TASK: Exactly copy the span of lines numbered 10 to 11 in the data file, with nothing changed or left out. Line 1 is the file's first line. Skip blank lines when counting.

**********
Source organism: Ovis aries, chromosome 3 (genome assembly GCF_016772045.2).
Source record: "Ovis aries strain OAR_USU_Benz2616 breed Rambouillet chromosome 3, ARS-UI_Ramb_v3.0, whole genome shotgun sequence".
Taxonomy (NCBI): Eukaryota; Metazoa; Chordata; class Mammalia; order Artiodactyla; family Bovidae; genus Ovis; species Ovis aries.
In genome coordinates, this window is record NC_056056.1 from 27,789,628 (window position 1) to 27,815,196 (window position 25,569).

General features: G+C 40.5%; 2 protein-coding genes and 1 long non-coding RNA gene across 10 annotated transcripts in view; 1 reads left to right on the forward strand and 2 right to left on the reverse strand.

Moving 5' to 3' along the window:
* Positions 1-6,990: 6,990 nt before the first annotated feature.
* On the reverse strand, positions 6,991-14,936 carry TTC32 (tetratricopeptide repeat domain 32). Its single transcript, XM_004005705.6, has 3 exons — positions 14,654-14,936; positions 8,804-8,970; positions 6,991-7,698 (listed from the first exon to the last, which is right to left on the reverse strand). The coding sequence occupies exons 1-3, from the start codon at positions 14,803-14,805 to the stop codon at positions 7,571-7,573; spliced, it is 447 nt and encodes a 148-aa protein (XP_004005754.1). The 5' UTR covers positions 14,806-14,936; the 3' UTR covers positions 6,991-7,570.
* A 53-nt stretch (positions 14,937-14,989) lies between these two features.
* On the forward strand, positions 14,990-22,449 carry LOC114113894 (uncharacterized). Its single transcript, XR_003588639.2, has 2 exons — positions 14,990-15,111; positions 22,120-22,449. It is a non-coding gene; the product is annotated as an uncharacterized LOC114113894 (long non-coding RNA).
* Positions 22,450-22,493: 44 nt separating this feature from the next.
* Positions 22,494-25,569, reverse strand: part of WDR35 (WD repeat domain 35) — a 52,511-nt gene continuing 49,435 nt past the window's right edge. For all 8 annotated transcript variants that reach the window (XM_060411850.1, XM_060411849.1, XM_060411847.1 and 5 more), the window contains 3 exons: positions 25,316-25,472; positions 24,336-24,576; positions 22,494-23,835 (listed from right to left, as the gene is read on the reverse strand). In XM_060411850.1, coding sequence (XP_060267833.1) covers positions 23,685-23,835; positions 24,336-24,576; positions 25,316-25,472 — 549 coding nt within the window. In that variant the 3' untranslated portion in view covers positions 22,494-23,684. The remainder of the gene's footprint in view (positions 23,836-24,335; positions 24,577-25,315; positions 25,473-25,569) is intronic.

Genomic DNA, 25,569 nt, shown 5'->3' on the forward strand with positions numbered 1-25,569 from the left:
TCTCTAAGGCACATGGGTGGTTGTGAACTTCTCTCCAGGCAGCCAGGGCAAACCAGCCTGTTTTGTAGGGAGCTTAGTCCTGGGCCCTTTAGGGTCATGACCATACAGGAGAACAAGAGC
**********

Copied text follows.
* On the forward strand, positions 14,990-22,449 carry LOC114113894 (uncharacterized). Its single transcript, XR_003588639.2, has 2 exons — positions 14,990-15,111; positions 22,120-22,449. It is a non-coding gene; the product is annotated as an uncharacterized LOC114113894 (long non-coding RNA).
* Positions 22,450-22,493: 44 nt separating this feature from the next.